The rest of the pack

2. San Jose Sharks
3. Anaheim Ducks
4. Vancouver Canucks
5. Phoenix Coyotes
6. Edmonton Oilers
7. Calgary Flames

Who’s in the Stanley Cup: Let’s have some fun here, and say it’s the St. Louis Blues vs. the Detroit Red Wings, with the Blues bringing home the hardware.

It’s a tough call -- part of me thinks it’s smarter to pick the Blackhawks to do it again instead of the Blues, but where’s the fun in that? I like Ken Hitchcock as a coach, and the Blues have been steadily improving over their last few seasons. They’ve got a pretty balanced lineup and solid goaltending, too. Plus, after living in St. Louis for a few years, I can tell you the city could use it.

What do you think? Am I way off? How do you see things playing out in each division? Let’s take the debate to the comments section.

2016-17 Flyers evaluation: Goaltending

2016-17 Flyers evaluation: Goaltending

We begin our series reviewing the Flyers' 2016-17 roster with a look at the goaltenders. This is the first part of a four-part series.

What should have been a genuine competition in net for two players to win the prize of a long-term contract never did pan out for the Flyers this season.

Coming out of training camp, general manager Ron Hextall said goaltending was going to be the club's biggest strength with two goalies -- Steve Mason and Michal Neuvirth -- essentially being 1-A and 1-B.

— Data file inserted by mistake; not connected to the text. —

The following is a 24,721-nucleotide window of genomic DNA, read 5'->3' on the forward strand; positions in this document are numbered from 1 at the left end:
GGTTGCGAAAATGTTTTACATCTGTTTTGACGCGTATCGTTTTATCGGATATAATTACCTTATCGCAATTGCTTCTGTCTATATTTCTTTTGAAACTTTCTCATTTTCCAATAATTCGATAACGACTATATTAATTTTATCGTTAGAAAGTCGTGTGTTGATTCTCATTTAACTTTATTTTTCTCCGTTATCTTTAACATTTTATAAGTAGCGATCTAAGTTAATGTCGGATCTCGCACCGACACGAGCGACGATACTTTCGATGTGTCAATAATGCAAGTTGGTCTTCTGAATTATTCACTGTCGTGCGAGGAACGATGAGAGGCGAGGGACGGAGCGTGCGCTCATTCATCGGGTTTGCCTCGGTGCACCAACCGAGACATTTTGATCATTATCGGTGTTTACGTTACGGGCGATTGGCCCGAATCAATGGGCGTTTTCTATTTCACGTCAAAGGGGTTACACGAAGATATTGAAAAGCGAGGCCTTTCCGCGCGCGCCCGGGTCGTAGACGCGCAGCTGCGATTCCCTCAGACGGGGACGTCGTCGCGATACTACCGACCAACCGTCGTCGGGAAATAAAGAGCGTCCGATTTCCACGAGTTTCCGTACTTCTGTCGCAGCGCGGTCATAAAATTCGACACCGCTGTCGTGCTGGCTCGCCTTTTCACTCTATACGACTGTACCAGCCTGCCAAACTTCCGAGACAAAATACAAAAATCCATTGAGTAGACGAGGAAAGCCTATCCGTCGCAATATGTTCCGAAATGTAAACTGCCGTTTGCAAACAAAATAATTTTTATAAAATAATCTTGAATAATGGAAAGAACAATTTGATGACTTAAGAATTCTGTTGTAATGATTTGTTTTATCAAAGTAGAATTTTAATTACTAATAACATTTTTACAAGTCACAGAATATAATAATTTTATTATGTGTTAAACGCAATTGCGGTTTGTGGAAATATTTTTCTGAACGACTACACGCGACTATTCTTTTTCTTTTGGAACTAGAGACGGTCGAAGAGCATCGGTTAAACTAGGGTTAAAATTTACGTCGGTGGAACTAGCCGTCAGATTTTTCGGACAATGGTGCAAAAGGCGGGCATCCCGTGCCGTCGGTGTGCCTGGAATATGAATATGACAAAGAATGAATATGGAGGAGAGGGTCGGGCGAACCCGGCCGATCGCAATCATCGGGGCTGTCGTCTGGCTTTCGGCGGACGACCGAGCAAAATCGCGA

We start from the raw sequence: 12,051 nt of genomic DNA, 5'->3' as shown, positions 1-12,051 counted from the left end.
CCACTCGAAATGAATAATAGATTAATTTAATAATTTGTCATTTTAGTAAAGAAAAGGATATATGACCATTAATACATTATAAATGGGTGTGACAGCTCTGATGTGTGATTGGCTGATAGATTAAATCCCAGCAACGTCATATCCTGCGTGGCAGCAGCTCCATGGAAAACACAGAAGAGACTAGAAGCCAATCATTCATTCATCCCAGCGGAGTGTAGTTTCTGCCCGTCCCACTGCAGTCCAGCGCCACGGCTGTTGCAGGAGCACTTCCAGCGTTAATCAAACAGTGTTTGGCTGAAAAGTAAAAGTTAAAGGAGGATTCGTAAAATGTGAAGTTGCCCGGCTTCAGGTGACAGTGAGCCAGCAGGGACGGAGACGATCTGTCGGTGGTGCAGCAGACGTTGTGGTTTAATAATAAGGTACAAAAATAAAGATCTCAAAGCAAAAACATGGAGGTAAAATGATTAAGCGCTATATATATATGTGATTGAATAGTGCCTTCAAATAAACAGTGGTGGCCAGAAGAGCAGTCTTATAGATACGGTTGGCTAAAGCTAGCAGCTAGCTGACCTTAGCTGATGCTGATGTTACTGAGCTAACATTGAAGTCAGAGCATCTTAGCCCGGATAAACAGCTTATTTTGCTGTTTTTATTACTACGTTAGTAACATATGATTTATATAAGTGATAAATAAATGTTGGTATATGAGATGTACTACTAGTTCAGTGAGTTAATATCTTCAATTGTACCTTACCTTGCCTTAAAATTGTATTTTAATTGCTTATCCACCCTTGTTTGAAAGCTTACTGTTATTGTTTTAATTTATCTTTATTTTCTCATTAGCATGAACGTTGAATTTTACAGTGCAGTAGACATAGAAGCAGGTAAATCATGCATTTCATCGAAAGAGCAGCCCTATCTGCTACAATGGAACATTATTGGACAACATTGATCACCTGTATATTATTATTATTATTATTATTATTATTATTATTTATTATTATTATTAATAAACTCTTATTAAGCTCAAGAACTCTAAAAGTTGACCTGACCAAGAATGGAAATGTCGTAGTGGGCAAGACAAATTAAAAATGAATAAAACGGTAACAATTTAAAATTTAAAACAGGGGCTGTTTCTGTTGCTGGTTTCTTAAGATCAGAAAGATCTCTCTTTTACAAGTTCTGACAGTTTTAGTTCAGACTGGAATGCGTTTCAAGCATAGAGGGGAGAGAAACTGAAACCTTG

Instead, they both failed terribly with inconsistent performances that mirrored the skaters in front of them.

With Neuvirth already locked up for next season, all signs point to Mason leaving via free agency. That means Hextall has to find a replacement for Mason.

"We'll use the best option that's realistic for us," Hextall said recently. "Obviously, you've got salary cap, you've got term. There's a lot of factors that go into this. It's not just one. It's not just OK, let's go out and get the best goalie, whoever that might be.

"If we can get him, there's more to it than that. We'll work through our process here and in the end, we'll figure out what's our best option for next year, and the following year and after. We do have kids coming, and I think everybody knows it. 

"I don't have a lot of interest in getting into a long, drawn-out deal with a goaltender, but again we'll look at our options and move when we feel is our best option at the appropriate time."

Here's our look at the goaltenders (alphabetically) this past season.

Steve Mason 
Age: Turns 29 on May 29
Record: 58 GP; 26-21-8
Stats: 2.66 GAA; .908 SV%
Cap hit: UFA who earned $4.1 million